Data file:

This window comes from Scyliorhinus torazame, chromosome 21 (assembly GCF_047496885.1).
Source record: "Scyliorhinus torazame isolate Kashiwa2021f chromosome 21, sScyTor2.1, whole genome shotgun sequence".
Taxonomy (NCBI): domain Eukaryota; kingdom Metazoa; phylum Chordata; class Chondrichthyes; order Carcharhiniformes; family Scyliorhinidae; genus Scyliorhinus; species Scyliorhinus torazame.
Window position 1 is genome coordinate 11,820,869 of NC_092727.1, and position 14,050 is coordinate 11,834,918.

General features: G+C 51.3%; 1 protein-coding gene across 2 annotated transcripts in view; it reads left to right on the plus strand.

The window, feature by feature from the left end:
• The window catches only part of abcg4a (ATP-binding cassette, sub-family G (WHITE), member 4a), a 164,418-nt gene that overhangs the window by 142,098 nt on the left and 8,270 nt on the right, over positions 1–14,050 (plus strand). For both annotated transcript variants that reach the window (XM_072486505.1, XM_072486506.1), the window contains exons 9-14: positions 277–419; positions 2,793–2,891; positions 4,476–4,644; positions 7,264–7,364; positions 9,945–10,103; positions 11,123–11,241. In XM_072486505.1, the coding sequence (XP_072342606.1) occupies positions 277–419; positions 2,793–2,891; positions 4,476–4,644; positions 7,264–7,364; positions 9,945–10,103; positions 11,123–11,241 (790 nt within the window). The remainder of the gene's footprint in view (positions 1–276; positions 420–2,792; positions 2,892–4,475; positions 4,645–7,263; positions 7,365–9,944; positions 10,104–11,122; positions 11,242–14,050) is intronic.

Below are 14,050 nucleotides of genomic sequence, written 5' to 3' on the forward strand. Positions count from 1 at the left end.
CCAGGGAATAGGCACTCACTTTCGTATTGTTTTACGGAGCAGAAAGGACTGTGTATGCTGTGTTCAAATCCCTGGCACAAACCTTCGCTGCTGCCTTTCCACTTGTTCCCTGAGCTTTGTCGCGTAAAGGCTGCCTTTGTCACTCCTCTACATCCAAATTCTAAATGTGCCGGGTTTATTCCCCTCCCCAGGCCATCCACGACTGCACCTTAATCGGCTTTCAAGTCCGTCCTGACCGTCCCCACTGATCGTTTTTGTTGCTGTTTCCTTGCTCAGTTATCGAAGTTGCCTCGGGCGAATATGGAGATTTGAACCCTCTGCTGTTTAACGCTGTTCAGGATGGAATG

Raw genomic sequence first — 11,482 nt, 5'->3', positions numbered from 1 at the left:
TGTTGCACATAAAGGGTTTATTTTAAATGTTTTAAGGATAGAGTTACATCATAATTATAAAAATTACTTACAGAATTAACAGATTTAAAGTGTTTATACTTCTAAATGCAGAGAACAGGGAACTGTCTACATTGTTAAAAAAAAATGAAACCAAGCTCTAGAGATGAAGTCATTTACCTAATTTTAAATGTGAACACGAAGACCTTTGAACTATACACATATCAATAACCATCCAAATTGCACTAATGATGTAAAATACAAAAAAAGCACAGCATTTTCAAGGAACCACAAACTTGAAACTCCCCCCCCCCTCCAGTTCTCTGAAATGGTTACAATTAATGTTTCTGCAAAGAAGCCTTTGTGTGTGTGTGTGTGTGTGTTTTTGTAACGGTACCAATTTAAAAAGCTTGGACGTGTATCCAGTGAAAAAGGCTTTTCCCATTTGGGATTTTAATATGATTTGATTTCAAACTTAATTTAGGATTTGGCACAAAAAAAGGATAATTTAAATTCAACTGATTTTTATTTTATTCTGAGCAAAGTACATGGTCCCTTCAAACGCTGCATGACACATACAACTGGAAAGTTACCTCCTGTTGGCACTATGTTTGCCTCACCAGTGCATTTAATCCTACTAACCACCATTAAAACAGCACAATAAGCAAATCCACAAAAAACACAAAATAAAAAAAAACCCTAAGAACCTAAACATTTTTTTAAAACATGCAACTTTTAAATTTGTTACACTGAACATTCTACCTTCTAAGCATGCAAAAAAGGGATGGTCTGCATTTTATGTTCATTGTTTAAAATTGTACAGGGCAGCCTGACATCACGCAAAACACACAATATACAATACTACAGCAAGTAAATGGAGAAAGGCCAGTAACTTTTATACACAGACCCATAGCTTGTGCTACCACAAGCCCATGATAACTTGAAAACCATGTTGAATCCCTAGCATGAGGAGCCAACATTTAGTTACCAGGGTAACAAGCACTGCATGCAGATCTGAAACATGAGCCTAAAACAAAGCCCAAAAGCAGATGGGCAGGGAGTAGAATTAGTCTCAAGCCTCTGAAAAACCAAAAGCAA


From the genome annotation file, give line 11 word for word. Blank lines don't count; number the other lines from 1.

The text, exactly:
TGTTGCACATAAAGGGTTTATTTTAAATGTTTTAAGGATAGAGTTACATCATAATTATAAAAATTACTTACAGAATTAACAGATTTAAAGTGTTTATACTTCTAAATGCAGAGAACAGGGAACTGTCTACATTGTTAAAAAAAAATGAAACCAAGCTCTAGAGATGAAGTCATTTACCTAATTTTAAATGTGAACACGAAGACCTTTGAACTATACACATATCAATAACCATCCAAATTGCACTAATGATGTAAAATACAAAAAAAGCACAGCATTTTCAAGGAACCACAAACTTGAAACTCCCCCCCCCCTCCAGTTCTCTGAAATGGTTACAATTAATGTTTCTGCAAAGAAGCCTTTGTGTGTGTGTGTGTGTGTGTTTTTGTAACGGTACCAATTTAAAAAGCTTGGACGTGTATCCAGTGAAAAAGGCTTTTCCCATTTGGGATTTTAATATGATTTGATTTCAAACTTAATTTAGGATTTGGCACAAAAAAAGGATAATTTAAATTCAACTGATTTTTATTTTATTCTGAGCAAAGTACATGGTCCCTTCAAACGCTGCATGACACATACAACTGGAAAGTTACCTCCTGTTGGCACTATGTTTGCCTCACCAGTGCATTTAATCCTACTAACCACCATTAAAACAGCACAATAAGCAAATCCACAAAAAACACAAAATAAAAAAAAACCCTAAGAACCTAAACATTTTTTTAAAACATGCAACTTTTAAATTTGTTACACTGAACATTCTACCTTCTAAGCATGCAAAAAAGGGATGGTCTGCATTTTATGTTCATTGTTTAAAATTGTACAGGGCAGCCTGACATCACGCAAAACACACAATATACAATACTACAGCAAGTAAATGGAGAAAGGCCAGTAACTTTTATACACAGACCCATAGCTTGTGCTACCACAAGCCCATGATAACTTGAAAACCATGTTGAATCCCTAGCATGAGGAGCCAACATTTAGTTACCAGGGTAACAAGCACTGCATGCAGATCTGAAACATGAGCCTAAAACAAAGCCCAAAAGCAGATGGGCAGGGAGTAGAATTAGTCTCAAGCCTCTGAAAAACCAAAAGCAA